Diet & Nutrition

  • Breed-specific diets are a category of commercial pet feeds available for dogs and cats that are formulated to accommodate various breed predispositions. This article provides a concept overview of these diets, including what they are and what benefits they may serve. Specific examples are reviewed in brief to illustrate case scenarios for common canine and feline breeds.

  • When the digestive tract is upset, vomiting and diarrhea may result. Since the causes of these symptoms are varied, it’s best to consult a veterinarian. Often, a bland diet is recommended to rest the digestive tract and to decrease vomiting and diarrhea. Bland diets consist of a single easily digestible protein source and a simple carbohydrate. Pet owners may prepare bland diets at home or choose one of the many commercially available diets.

  • Veterinarians generally agree that there is no single best food for all dogs or all cats. Our pets are individuals: some will prefer dry kibble, while others will prefer wet or canned food. Pet owners may also have preferences related to cost, convenience of shopping, and how a particular pet food manufacturer conducts their business. This handout briefly outlines key aspects of selecting the most appropriate food and water for your dog or cat.

  • Designer diets cover a range of options that target specific canine nutritional needs. While some designer foods include certain ingredients like novel protein sources, others exclude certain ingredients like grains. There is a potential link between heart disease and diet. Determining which type of diet is best for your dog should include a discussion with your veterinarian as there is no documented data that designer diets are any better for the average, healthy dog than are traditional, commercial preparations.

  • Many veterinarians, including nutritionists and behaviorists, believe it is important for dogs and cats to express their natural foraging and hunting behaviors. For pets living indoors, this can be difficult, and the lack of this stimulation can sometimes lead to behavior problems. Enriching a pet's environment with food toys and puzzles at mealtimes can fulfill the need to forage. The use of toys, puzzles and other novel methods of food delivery can also be effective ways to increase daily movement in overweight or inactive pets.

  • Dogs and cats have different nutrient requirements, which is why separate commercial pet foods are made for each species. Even pets of the same breed or body weight have unique calorie needs, so pet parents should feed them in separate bowls to avoid having any pets gain or lose weight. Diets designed for young growing puppies or kittens are different from adult dog or cat foods, so pups/kittens should be fed separately from adults until around the age of 11-12 months. Body condition scoring should be a part of regular monitoring to make sure each pet does not gain (or lose) weight.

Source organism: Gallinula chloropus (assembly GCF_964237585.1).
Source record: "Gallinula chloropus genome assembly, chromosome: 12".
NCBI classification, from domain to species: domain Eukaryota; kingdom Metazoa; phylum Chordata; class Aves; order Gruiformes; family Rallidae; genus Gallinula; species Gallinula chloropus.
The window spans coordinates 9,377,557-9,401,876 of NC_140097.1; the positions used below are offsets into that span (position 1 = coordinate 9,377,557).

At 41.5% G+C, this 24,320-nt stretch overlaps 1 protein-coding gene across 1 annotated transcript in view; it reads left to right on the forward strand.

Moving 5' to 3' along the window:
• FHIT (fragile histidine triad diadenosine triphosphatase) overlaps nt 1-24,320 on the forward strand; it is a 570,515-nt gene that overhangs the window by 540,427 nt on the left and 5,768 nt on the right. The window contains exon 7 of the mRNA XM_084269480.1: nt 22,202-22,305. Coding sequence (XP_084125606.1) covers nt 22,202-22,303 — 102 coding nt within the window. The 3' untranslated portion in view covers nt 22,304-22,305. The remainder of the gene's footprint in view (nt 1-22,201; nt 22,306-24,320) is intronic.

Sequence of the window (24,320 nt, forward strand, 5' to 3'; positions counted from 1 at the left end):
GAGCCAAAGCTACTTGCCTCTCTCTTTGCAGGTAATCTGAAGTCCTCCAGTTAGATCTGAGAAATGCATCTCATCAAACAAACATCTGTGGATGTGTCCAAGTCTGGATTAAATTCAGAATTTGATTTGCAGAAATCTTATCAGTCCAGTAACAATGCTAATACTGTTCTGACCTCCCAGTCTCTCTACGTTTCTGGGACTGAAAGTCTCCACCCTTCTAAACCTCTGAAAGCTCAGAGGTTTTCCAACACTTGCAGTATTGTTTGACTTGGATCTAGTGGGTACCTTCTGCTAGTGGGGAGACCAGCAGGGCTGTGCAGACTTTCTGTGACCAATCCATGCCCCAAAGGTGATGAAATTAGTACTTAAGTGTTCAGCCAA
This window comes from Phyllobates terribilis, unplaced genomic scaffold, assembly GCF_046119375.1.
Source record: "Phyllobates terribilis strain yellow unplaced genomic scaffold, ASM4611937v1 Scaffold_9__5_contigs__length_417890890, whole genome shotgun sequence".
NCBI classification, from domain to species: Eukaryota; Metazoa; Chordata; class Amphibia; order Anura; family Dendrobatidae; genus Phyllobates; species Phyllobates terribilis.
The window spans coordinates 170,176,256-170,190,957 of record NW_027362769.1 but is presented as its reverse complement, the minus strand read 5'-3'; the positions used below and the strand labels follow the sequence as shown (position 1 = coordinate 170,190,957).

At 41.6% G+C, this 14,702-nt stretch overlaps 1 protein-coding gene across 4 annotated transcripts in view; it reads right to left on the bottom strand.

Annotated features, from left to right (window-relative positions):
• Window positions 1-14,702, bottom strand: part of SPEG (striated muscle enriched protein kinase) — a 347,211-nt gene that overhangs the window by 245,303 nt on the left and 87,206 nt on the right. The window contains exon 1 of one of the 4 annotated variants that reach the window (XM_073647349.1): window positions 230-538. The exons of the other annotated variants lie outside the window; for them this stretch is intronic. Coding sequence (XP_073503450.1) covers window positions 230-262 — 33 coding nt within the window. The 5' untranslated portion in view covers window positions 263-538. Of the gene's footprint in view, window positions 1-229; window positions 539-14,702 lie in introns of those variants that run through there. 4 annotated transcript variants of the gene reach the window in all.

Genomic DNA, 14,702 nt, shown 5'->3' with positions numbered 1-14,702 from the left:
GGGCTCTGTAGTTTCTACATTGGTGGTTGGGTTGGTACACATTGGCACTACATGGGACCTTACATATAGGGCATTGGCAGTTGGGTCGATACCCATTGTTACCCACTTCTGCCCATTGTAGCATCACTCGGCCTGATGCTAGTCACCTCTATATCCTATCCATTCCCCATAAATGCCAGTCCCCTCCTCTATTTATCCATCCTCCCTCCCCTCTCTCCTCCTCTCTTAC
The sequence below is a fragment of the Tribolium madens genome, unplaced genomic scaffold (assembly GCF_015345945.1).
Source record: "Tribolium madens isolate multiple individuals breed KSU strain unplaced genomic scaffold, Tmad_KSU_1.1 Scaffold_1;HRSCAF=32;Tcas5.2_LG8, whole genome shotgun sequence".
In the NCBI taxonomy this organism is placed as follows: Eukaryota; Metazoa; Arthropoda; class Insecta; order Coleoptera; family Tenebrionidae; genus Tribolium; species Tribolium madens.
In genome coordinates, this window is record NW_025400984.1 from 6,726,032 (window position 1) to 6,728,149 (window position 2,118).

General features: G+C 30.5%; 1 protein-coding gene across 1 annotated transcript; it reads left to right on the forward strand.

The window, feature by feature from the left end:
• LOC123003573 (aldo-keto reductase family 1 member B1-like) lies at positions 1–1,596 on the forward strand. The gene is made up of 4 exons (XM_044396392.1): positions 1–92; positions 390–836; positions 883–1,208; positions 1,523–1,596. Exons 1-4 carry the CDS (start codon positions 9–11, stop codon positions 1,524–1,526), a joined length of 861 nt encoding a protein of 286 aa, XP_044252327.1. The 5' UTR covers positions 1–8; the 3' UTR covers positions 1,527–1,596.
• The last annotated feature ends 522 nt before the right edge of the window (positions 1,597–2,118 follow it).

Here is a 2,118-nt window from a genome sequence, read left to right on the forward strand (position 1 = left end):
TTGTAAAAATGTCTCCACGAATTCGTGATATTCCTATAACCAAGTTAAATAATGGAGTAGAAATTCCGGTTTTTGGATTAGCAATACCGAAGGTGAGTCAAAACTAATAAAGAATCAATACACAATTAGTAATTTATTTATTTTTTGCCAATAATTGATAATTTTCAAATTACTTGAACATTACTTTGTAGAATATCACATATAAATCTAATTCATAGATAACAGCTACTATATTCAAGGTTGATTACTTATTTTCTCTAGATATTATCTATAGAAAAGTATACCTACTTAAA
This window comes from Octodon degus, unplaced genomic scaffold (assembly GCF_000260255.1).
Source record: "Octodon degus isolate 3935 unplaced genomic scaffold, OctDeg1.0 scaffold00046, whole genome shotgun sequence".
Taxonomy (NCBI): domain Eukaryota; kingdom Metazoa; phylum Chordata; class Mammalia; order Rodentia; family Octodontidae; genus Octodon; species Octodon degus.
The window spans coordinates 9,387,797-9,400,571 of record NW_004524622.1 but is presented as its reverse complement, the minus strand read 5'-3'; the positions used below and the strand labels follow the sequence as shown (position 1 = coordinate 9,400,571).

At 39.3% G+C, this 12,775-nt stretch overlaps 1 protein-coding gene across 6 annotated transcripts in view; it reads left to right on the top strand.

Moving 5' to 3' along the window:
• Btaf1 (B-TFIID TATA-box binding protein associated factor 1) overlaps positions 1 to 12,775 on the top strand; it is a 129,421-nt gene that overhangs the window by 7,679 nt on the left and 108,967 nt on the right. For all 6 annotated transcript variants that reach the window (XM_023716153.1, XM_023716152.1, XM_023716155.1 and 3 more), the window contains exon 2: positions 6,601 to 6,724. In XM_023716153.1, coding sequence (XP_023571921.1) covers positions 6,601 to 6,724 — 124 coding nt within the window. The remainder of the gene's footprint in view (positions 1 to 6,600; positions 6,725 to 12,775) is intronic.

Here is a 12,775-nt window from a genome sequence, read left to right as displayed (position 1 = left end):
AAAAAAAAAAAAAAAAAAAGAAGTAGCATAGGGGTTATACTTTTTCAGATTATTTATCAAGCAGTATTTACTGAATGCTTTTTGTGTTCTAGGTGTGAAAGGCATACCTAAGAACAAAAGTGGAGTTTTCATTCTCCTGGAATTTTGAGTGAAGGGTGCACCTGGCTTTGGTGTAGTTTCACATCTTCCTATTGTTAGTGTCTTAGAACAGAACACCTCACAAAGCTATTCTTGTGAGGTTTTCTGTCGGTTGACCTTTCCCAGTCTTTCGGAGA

• Interactive feeders that require a pet to think and work for their food call upon the natural instinct to hunt or forage. Besides being fun, these food puzzles may help both physical and behavioral problems in cats and dogs. When used correctly, interactive feeders may benefit pets that eat too quickly, become bored when alone, or suffer from separation anxiety.

  • Pigs are omnivores that typically eat multiple small meals throughout the day. A mini-pig’s base diet should consist of a commercially available, nutritionally balanced pelleted chow formulated for mini-pigs. Different formulations are available based on the life stage of the pig. In addition to pelleted pig chow, pigs may be fed small amounts of other foods, including fresh or frozen vegetables and small amounts of fruit. Pelleted food should be offered first to help ensure it is consuming a balanced diet. The exact amount of pelleted food to feed depends on the brand being fed; most brands give general feeding recommendations calculated from their caloric content. Treats such as small pieces of succulent fruits or vegetables may be offered once or twice a day and are best used as rewards in training.

  • Food allergies can be problematic for many cats, especially after years on the same diet. Clinical signs may manifest as gastrointestinal or skin problems. Animal proteins are the most common causes and strict avoidance is the best way to treat affected cats. An 8 to 12-week elimination diet trial on a special veterinary diet is the only definitive method to diagnose a food allergy and, in some cases, the veterinary diet may need to be continued long-term.

  • Skin and gut issues are problematic and can be caused by many things, including food allergies. The best way to identify food allergies is through an elimination-challenge diet trial, in which you eliminate potentially allergenic foods and treats for the length of the diet trial, then methodically add foods back into the diet to determine response. If a food allergy is identified, avoiding the food usually results in a good outcome, although some cats develop new allergies in later years.